Why study? Is getting good marks the only goal? Does an education lead to the formation of character, the broadening of horizons, a love for a life-long exploration of knowledge?
I often ask students why they attend a university or college. Do they attend to get "marketable skills" without paying attention to the basic questions of life and the world? Does life have meaning? Who is God? Is truth knowable? What are the standards by which to judge right from wrong? Does the world make any sense? What is my place in it? And, how do Christian students "survive" in a secular postmodern environment? It seems that they are habitually marginalized.
At a university students are confronted with many choices. And what they choose will greatly determine their future role in society. Will they remember God on campus? Or will they postpone thinking about Him until they are old and senile?
University years are formative. Whether a student is in commerce, science or the humanities, choices are made about meaning, reality, God, human nature and history. At a secular university the dominance of non-Christian ideas can make it very difficult for Christian students. The influence of Karl Marx, Charles Darwin, Sigmund Freud, and postmodernism is strongly felt between the academics and professors. For example, Carl Sagan and Stephen Hawking, and others of the "scientific" community view Christian thinking as an outdated superstition that must be replaced by the certainty of science. Students are told that they must create their own truth and values. There are no absolutes. Modem universities have become multiversities. There is no functioning integrating central truth. Each subject taught stands by itself. Each professor protects his own turf. Every idea seems to be politically correct except classical Christian doctrine. This modern educational creed can be summed up with Steve Turner's poem Creed.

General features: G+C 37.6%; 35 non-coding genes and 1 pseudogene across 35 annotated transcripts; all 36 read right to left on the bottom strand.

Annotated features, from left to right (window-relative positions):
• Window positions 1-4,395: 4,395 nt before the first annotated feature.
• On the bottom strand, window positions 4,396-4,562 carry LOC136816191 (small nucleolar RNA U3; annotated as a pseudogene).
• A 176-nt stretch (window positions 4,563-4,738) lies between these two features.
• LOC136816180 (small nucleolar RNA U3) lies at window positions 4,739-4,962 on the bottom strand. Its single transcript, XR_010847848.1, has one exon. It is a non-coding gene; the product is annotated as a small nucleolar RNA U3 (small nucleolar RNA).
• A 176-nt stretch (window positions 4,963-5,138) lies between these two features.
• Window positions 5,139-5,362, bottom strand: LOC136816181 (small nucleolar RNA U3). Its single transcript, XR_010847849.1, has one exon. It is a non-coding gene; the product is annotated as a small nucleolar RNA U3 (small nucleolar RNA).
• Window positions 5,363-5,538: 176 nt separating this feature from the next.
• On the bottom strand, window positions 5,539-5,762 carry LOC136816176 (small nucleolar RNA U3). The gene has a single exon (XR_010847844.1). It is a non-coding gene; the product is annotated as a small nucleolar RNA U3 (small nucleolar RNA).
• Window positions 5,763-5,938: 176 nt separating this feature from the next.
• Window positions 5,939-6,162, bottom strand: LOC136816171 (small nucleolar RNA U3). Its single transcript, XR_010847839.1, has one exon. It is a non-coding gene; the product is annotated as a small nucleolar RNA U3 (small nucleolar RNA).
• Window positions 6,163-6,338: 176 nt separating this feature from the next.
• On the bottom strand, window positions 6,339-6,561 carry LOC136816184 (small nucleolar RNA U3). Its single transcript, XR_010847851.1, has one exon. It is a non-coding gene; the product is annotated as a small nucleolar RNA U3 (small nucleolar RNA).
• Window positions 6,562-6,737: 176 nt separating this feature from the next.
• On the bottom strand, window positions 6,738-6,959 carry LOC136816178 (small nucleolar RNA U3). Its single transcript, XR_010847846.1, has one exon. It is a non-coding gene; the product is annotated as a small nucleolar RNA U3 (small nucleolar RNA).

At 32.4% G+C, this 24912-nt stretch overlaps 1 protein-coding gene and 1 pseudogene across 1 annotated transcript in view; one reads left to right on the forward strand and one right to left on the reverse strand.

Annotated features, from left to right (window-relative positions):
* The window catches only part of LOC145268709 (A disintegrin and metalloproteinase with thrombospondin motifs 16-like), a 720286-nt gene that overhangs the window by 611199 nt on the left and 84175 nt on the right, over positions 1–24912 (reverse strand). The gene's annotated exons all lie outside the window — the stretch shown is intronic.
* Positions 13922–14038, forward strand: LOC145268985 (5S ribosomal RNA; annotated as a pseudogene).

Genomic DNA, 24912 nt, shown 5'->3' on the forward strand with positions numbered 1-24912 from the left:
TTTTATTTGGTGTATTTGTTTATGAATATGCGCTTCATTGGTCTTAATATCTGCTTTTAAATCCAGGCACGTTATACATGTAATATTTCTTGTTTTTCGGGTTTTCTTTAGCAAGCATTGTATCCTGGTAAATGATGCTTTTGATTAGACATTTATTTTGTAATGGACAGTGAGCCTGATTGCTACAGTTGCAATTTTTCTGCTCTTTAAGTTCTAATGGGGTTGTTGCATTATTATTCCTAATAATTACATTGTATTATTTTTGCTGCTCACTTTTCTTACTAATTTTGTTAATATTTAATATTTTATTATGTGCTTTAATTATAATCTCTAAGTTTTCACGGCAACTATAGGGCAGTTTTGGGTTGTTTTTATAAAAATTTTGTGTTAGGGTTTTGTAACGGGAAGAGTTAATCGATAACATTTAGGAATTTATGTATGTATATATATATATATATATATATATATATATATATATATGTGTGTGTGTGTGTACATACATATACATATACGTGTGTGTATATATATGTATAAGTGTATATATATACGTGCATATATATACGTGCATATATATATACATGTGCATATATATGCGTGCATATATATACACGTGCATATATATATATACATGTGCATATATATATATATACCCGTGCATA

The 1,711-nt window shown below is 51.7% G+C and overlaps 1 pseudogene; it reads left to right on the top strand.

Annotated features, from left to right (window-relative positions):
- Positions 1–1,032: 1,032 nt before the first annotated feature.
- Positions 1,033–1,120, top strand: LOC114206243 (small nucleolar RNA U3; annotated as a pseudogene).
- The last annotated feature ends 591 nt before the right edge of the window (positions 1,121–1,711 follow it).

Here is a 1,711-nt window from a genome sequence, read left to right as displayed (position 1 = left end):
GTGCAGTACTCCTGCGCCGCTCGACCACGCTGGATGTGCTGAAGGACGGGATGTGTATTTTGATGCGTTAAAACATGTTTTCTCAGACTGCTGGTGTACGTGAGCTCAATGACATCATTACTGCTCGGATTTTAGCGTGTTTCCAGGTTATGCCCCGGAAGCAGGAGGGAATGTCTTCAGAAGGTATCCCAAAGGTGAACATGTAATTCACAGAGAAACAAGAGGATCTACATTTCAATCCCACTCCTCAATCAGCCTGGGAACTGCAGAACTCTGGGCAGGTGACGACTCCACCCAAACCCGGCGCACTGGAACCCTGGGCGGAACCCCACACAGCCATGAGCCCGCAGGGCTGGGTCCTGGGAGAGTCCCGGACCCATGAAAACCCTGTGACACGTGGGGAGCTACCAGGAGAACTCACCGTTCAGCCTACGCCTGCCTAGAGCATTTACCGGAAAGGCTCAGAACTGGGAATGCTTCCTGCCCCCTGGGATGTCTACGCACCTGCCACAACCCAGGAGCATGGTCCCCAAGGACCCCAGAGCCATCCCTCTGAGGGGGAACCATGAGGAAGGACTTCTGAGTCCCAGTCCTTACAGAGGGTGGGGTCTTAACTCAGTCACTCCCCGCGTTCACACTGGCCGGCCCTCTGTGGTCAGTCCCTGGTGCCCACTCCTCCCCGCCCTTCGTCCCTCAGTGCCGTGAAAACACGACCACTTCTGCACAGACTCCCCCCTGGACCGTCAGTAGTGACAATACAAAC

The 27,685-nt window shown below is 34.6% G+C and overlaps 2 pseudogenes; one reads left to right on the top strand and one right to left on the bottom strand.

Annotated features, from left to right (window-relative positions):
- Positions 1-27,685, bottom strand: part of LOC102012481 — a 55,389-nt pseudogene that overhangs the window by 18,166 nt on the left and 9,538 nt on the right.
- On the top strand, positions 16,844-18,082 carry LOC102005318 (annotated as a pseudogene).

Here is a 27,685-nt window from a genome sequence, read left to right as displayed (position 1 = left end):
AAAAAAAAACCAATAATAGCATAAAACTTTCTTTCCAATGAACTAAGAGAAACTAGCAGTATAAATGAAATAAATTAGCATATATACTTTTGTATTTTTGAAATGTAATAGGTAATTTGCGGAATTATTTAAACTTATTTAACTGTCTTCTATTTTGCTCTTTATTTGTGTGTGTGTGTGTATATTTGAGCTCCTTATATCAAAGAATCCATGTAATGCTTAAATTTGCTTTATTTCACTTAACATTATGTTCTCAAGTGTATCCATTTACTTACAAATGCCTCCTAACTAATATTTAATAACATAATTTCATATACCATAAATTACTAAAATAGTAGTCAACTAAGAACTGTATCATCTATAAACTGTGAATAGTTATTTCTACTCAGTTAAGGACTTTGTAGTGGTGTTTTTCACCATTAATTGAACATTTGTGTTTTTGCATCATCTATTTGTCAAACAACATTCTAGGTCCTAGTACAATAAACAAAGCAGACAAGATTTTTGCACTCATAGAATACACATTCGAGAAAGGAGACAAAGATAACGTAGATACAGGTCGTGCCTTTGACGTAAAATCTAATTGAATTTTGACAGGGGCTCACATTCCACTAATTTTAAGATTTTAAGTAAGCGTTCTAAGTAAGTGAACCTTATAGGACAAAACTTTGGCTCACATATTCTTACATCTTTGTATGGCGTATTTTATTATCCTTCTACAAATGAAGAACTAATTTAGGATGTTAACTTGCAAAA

We believe everything is OK
The Christian faith is treated as just another private preference. Unfortunately many Christian students have adopted this view. They remind me of a medical doctor I read about. He believed in the Virgin birth of Jesus Christ but only on Sunday morning in church. But if students treat their faith as a privately held opinion they will never be able to connect it with their education. How can they connect to their subjects the belief that Jesus Christ is the Lord over every area of life while leaving Him outside of the lecture hall? The Christian faith is not simply a private belief but public truth for all people and for all times. When we recite the Apostles' Creed, "I believe in God the Father Almighty, maker of heaven and earth...", we confess that the Creator knows all about His creation so that all truth about everything is His. The world belongs to the Lord. All creation is included in God's plan of redemption (Rom. 8:18-25). In Christ all life finds coherence and unity (Col. 1:7).